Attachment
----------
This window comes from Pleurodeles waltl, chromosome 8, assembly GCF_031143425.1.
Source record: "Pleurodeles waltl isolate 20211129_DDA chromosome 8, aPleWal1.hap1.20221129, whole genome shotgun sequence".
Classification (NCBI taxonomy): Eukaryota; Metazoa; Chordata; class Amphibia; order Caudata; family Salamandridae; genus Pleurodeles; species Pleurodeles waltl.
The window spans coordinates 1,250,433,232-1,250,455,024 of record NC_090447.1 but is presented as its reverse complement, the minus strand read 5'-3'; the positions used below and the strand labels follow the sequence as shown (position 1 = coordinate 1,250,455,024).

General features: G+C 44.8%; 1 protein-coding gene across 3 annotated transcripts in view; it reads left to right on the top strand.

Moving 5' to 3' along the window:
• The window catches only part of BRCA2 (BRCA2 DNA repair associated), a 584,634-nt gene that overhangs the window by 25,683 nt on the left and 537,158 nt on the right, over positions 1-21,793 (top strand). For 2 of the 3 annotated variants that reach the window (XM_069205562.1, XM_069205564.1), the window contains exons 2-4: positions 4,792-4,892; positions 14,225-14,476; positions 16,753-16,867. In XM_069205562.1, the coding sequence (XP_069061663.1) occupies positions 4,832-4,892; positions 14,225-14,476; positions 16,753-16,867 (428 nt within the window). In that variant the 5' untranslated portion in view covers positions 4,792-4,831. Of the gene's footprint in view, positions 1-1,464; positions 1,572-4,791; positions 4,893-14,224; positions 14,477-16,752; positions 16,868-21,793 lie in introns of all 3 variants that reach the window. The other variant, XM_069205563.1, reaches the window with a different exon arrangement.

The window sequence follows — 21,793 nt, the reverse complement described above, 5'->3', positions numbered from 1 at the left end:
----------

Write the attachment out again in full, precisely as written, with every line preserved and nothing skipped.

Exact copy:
This window comes from Pleurodeles waltl, chromosome 8, assembly GCF_031143425.1.
Source record: "Pleurodeles waltl isolate 20211129_DDA chromosome 8, aPleWal1.hap1.20221129, whole genome shotgun sequence".
Classification (NCBI taxonomy): Eukaryota; Metazoa; Chordata; class Amphibia; order Caudata; family Salamandridae; genus Pleurodeles; species Pleurodeles waltl.
The window spans coordinates 1,250,433,232-1,250,455,024 of record NC_090447.1 but is presented as its reverse complement, the minus strand read 5'-3'; the positions used below and the strand labels follow the sequence as shown (position 1 = coordinate 1,250,455,024).

General features: G+C 44.8%; 1 protein-coding gene across 3 annotated transcripts in view; it reads left to right on the top strand.

Moving 5' to 3' along the window:
• The window catches only part of BRCA2 (BRCA2 DNA repair associated), a 584,634-nt gene that overhangs the window by 25,683 nt on the left and 537,158 nt on the right, over positions 1-21,793 (top strand). For 2 of the 3 annotated variants that reach the window (XM_069205562.1, XM_069205564.1), the window contains exons 2-4: positions 4,792-4,892; positions 14,225-14,476; positions 16,753-16,867. In XM_069205562.1, the coding sequence (XP_069061663.1) occupies positions 4,832-4,892; positions 14,225-14,476; positions 16,753-16,867 (428 nt within the window). In that variant the 5' untranslated portion in view covers positions 4,792-4,831. Of the gene's footprint in view, positions 1-1,464; positions 1,572-4,791; positions 4,893-14,224; positions 14,477-16,752; positions 16,868-21,793 lie in introns of all 3 variants that reach the window. The other variant, XM_069205563.1, reaches the window with a different exon arrangement.

The window sequence follows — 21,793 nt, the reverse complement described above, 5'->3', positions numbered from 1 at the left end: